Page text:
Estonia should be solving some crimes faster in future, armed with Swiss technologies that allow for bodies to be examined digitally and without an autopsy.This content was published on July 26, 2010 - 11:21
Forensic doctors and criminologists solve cases by literally splitting hairs and other tiny particles.
“I've been to Switzerland many times," Üllar Lanno, director of Estonia’s forensic science institute, tells swissinfo.ch.
"As the head of marketing of Toyota Estonia, I used to visit the Geneva Motor Show." So, just how did the former Toyota salesman move into forensic science?
Lanno reveals all later, after we have toured his institute. Spread across three old locations for the time being, the new building on the outskirts of Tallinn is complete except for the interior.
“We will accommodate more than 40 forensic departments on 16 floors - forensic medicine, court psychology, cyber crime, criminology, databases, the public prosecutor's office and the bomb disposal unit,” says Lanno proudly.
Sixteen floors? – “Yes, seven above ground and nine underground,” he explains.
We take the steps, still without banisters, into the basement. Right below the coroners’ future offices the rooms are tiled in white.
“This is where the two Virtobot units will be kept – the scanners that were financed and developed in Switzerland,” says Lanno.
“With them, it will no longer be necessary to cut open the body to find out about the cause of death or injury or the exact time of death."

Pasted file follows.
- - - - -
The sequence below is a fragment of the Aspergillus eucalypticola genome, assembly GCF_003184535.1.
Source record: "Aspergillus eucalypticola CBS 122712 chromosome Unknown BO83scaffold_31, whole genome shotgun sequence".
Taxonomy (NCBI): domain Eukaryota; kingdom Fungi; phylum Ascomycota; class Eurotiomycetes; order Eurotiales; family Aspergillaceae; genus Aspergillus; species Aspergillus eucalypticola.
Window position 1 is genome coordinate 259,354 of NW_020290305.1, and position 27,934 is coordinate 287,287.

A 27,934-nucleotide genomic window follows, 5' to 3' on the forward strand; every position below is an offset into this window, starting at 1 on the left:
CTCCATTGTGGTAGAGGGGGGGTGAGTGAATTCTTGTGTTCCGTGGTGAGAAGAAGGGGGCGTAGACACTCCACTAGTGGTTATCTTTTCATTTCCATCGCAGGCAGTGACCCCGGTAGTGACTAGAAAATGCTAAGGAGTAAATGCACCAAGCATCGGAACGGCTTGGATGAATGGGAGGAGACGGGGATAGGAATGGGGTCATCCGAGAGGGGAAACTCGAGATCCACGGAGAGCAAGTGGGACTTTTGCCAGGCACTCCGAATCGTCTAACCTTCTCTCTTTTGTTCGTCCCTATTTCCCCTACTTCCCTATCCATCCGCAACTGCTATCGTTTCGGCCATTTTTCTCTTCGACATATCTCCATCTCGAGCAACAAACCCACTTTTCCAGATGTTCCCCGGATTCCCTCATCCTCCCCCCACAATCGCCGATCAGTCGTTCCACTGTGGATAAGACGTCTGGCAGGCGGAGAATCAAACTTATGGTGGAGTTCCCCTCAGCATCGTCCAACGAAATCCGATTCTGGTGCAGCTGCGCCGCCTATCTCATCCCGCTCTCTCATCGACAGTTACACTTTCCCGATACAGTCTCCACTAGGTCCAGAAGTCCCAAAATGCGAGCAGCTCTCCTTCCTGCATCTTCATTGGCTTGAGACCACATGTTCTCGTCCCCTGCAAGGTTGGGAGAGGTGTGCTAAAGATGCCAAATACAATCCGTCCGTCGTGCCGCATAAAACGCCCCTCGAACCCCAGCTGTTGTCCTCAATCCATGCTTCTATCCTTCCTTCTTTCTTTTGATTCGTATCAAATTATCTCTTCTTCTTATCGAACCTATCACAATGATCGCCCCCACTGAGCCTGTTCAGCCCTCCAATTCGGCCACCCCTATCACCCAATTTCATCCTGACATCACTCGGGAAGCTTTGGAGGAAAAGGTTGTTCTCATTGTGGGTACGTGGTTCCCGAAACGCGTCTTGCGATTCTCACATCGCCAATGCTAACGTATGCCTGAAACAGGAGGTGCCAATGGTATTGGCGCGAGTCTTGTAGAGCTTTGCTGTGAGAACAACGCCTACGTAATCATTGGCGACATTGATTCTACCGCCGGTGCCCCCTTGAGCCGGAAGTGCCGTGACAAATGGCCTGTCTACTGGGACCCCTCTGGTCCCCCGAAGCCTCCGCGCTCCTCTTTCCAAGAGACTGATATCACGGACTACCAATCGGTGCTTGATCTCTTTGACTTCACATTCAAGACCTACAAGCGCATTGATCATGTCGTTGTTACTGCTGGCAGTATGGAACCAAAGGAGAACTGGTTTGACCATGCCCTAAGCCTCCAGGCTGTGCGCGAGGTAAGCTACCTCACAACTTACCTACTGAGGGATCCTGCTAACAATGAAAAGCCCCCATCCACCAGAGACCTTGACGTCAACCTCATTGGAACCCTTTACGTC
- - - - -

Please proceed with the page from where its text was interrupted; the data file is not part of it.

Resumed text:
“We can also scan live people to detect dental positions, injuries and consequences of surgery and compare the images with national or international criminal databases.”
The name Virtobot refers to the fact that it is an industrial robot for virtual autopsies. It produces a high-precision three-dimensional image of the body and was developed by the Institute of Forensic Medicine at Bern University.
It works with the help of magnet resonance scanners and computed tomography scanners which are also used for diagnosing illnesses.
With the high-tech equipment, developed with funds from the Swiss National Science Foundation, bodies can be digitally preserved and an autopsy can be repeated years later if new evidence crops up in an unsolved case.
“We can also make images available immediately, via Interpol or other investigation authorities,” Lanno says.
In an effort to reduce Estonia’s crime rate, which is higher than that of the European Union’s 15 “old” countries prior to eastern expansion in 2004, the government has recently implemented a series of reforms.
For example, all the country’s forensic activities were merged into one unit under the justice ministry. “The decentralisation was a legacy of the days of the Soviet Union,” says Lanno.
He blames Estonia’s high crime rate on the fact that it is a transit country between Russia and Scandinavia.
The border to Russia is one of the EU’s outer boundaries. “We therefore work very closely with the EU countries,” Lanno points out.